Why Nigeria Cannot Enforce Tax Against Facebook, Google, Others—Expert

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Nigeria will find it impossible to place taxes on the transactions of foreign tech companies like Netflix, Facebook, Google, Youtube and other virtual firms without foreign help, Head of Research at SBM Intelligence, Ikemesit Effiong, has said.

It will be recalled that the federal government announced its intent to tax OTT’s in the Finance act the president signed earlier in the year.

The legal document, which reviewed the countries tax policies, included any business that “transmits, emits, or receives signals, sounds messages, images or data of any kind by cable, radio, electromagnetic systems or any other electronic or wireless apparatus to Nigeria in respect of any activity including electronic commerce, application store, high-frequency trading, electronic storage, online adverts, participative network platform, online payments and so on, to the extent that the company has a significant economic presence in Nigeria and profit can be attributable to such activity.”

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Effiong told reporters that it would be difficult for the federal government to calculate the Nigerian derived earnings of these companies’ activities.

He is sceptical about how the government will, for example, find out the volume of activities engaged in by Nigeria’s estimated 20m Facebook users and how much each transaction yielded in revenue.

He said countries across the world were discussing how to tax over the top technologies (OTT’s) and virtual firms that do not have end-user telecommunication infrastructure and share the profit.

“The only way I see Nigeria being able to negotiate a tax regime (OTT) will be for them to collaborate with our European and American partners,” he said.

“I can’t think of any African economy – South Africa included– that can do this on their own. Even global powers like the US and the EU are struggling with this.”

The minister for finance, Zainab Ahmed, gave clarity on how the government plans to implement the new tax regime by issuing the Companies Income Tax (Significant Economic Presence) Order. The finance minister is also empowered by the law to determine who a SEP is.

In the letter of the order, the first guiding principle in identifying who a SEP is will be to check if the company has sustained interaction with customers in Nigeria or agents of foreign entities based in Nigeria and have an annual earning in any currency whose value comes up to N25m or more. 

Firms that fall into this category have been asked by the order to customize their platforms to enable them to receive payment in naira for taxable reasons.

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“A foreign entity providing technical services such as training, advertising, supply of personnel, professional, management or consultancy services shall have a SEP in Nigeria in any accounting year if it earns any income or receives any payment from a person resident in Nigeria or a fixed base or agent of a foreign entity in Nigeria,” the act reads. 

Education service providers are exempted though. Companies like Facebook, Twitter and Google, that make as much money off traffic as they do from promoted posts, would be difficult to tax, experts believe.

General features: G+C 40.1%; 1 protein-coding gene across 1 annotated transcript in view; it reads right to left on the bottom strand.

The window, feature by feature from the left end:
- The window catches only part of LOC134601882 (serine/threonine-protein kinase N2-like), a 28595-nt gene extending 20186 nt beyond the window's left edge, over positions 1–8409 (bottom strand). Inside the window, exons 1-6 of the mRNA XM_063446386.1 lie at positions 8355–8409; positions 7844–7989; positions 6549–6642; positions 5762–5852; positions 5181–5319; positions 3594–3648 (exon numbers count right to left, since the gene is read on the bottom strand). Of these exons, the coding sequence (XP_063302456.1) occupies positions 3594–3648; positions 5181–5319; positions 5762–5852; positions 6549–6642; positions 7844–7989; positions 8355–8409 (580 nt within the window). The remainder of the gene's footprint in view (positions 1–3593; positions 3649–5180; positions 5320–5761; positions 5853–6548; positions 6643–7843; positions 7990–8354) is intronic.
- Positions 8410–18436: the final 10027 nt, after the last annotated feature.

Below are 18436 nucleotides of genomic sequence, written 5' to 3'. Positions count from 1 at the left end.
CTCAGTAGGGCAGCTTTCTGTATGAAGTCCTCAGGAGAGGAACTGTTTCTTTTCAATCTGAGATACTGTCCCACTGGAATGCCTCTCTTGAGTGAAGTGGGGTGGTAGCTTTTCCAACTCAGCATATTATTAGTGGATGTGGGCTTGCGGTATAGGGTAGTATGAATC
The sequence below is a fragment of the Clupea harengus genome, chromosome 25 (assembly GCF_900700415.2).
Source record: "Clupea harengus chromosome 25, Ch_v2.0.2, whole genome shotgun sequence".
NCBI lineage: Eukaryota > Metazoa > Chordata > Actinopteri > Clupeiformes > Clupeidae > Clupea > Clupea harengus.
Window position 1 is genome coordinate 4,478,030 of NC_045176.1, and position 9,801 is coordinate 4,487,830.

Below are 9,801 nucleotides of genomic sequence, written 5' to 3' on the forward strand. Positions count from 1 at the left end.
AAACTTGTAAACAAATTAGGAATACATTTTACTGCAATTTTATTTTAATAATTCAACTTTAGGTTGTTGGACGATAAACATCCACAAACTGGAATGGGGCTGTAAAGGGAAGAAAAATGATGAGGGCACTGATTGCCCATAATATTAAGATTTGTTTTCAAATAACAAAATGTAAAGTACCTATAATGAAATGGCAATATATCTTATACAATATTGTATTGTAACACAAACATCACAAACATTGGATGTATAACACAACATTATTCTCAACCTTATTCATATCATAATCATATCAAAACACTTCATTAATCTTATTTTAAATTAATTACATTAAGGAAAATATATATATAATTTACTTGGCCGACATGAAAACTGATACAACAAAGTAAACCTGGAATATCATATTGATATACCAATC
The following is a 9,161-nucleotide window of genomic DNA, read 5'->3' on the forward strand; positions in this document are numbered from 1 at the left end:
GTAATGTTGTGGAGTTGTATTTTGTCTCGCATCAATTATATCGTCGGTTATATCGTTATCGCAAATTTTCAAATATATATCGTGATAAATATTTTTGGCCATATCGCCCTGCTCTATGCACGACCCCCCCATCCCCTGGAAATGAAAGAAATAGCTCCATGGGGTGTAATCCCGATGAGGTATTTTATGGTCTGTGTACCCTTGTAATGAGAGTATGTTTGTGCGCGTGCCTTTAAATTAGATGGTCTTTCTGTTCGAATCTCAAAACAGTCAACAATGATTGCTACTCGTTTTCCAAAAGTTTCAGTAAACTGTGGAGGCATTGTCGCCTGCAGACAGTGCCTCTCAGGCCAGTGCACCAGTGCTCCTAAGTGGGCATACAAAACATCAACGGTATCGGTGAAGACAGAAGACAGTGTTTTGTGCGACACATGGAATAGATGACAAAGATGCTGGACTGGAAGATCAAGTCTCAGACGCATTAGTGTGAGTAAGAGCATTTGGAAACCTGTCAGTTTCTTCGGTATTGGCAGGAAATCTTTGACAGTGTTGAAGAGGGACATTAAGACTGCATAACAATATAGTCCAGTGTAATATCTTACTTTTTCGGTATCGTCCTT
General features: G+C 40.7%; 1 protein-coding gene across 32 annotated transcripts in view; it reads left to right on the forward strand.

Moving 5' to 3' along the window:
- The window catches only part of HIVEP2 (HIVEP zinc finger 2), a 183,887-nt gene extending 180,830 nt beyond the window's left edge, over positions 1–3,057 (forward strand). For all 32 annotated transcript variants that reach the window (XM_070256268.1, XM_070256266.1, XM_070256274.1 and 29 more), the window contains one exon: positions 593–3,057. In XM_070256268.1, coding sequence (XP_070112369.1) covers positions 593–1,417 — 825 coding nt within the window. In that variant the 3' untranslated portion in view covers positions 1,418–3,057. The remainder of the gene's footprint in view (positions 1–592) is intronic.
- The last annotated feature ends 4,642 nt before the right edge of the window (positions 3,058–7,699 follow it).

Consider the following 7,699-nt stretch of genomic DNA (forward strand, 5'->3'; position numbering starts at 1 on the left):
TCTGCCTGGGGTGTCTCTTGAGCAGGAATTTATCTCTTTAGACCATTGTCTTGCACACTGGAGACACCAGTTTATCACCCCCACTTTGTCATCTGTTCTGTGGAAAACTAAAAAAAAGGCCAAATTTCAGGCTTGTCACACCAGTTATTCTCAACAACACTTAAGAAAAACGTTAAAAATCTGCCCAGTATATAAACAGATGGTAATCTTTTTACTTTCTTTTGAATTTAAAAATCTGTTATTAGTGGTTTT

Most of these OTT firms do not have offices in Nigeria. Those who do only maintain a representational presence and Effiong thinks this is the flaw in the plan.

“If Facebook says we had 17m unique visits, how are you as a country going to quantify and verify it?” he wondered. 

Explaining that every taxpaying entity in the country has to open their books to the federal or state revenue boards, Effiong said OTTs have to largely comply, they have to be transparent about the number of Nigerian users they have, the ads those users clicked on, what the monetary cost of those ads was… for tax authorities to be able to assess them.” 

Save for a Chinese/Iranian/Russian mode of internet monitoring, the lawyer said it would be impossible for the government to validate the genuineness of the data it is given.

Kenya is another African country that has attempted to levy an OTT. Its revenue authority said in a recent draft regulation that foreign companies offering digital services should register in the country to pay value-added tax or get a tax representative.

Outside Africa, France has been the most desperate to begin charging virtual firms for the number of undeclared profits they earn across the world. 

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In January, Macron’s government said it was going to go ahead of the EU conversation on the matter to collect three per cent of the global annual earnings of these firms. 

That move was swiftly countered by the Trump administration, who threatened to massively heighten excise duties on goods coming out of France. Since then, Coronavirus has stalled the possibility of a joint tax regime for over-the-top technologies in the European Union.

Nigeria and Kenya are chasing the monies that could come from this new pull of cash though. It could be vital funding that would ease the recession fears in Africa’s largest economy.

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